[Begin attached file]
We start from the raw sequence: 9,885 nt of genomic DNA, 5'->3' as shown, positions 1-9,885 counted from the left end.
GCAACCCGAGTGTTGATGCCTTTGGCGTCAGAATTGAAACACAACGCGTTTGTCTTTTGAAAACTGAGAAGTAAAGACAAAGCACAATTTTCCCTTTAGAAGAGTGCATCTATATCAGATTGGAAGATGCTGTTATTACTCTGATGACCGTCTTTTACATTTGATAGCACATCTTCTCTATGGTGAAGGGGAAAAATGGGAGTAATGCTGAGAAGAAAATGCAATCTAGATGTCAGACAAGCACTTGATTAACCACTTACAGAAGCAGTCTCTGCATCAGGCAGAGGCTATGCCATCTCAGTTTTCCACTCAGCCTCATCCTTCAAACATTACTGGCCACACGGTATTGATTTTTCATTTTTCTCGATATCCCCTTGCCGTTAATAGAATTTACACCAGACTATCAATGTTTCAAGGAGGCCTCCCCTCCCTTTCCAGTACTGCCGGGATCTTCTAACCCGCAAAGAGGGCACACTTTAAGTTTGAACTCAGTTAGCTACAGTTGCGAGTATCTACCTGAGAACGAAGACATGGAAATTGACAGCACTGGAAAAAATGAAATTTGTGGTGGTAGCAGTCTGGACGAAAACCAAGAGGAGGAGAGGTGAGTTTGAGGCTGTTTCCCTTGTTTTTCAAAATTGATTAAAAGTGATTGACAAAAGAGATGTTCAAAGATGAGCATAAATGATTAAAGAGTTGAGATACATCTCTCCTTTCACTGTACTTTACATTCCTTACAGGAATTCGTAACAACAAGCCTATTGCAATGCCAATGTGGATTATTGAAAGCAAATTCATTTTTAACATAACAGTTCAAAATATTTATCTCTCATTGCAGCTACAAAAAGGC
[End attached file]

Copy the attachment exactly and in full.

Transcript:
We start from the raw sequence: 9,885 nt of genomic DNA, 5'->3' as shown, positions 1-9,885 counted from the left end.
GCAACCCGAGTGTTGATGCCTTTGGCGTCAGAATTGAAACACAACGCGTTTGTCTTTTGAAAACTGAGAAGTAAAGACAAAGCACAATTTTCCCTTTAGAAGAGTGCATCTATATCAGATTGGAAGATGCTGTTATTACTCTGATGACCGTCTTTTACATTTGATAGCACATCTTCTCTATGGTGAAGGGGAAAAATGGGAGTAATGCTGAGAAGAAAATGCAATCTAGATGTCAGACAAGCACTTGATTAACCACTTACAGAAGCAGTCTCTGCATCAGGCAGAGGCTATGCCATCTCAGTTTTCCACTCAGCCTCATCCTTCAAACATTACTGGCCACACGGTATTGATTTTTCATTTTTCTCGATATCCCCTTGCCGTTAATAGAATTTACACCAGACTATCAATGTTTCAAGGAGGCCTCCCCTCCCTTTCCAGTACTGCCGGGATCTTCTAACCCGCAAAGAGGGCACACTTTAAGTTTGAACTCAGTTAGCTACAGTTGCGAGTATCTACCTGAGAACGAAGACATGGAAATTGACAGCACTGGAAAAAATGAAATTTGTGGTGGTAGCAGTCTGGACGAAAACCAAGAGGAGGAGAGGTGAGTTTGAGGCTGTTTCCCTTGTTTTTCAAAATTGATTAAAAGTGATTGACAAAAGAGATGTTCAAAGATGAGCATAAATGATTAAAGAGTTGAGATACATCTCTCCTTTCACTGTACTTTACATTCCTTACAGGAATTCGTAACAACAAGCCTATTGCAATGCCAATGTGGATTATTGAAAGCAAATTCATTTTTAACATAACAGTTCAAAATATTTATCTCTCATTGCAGCTACAAAAAGGC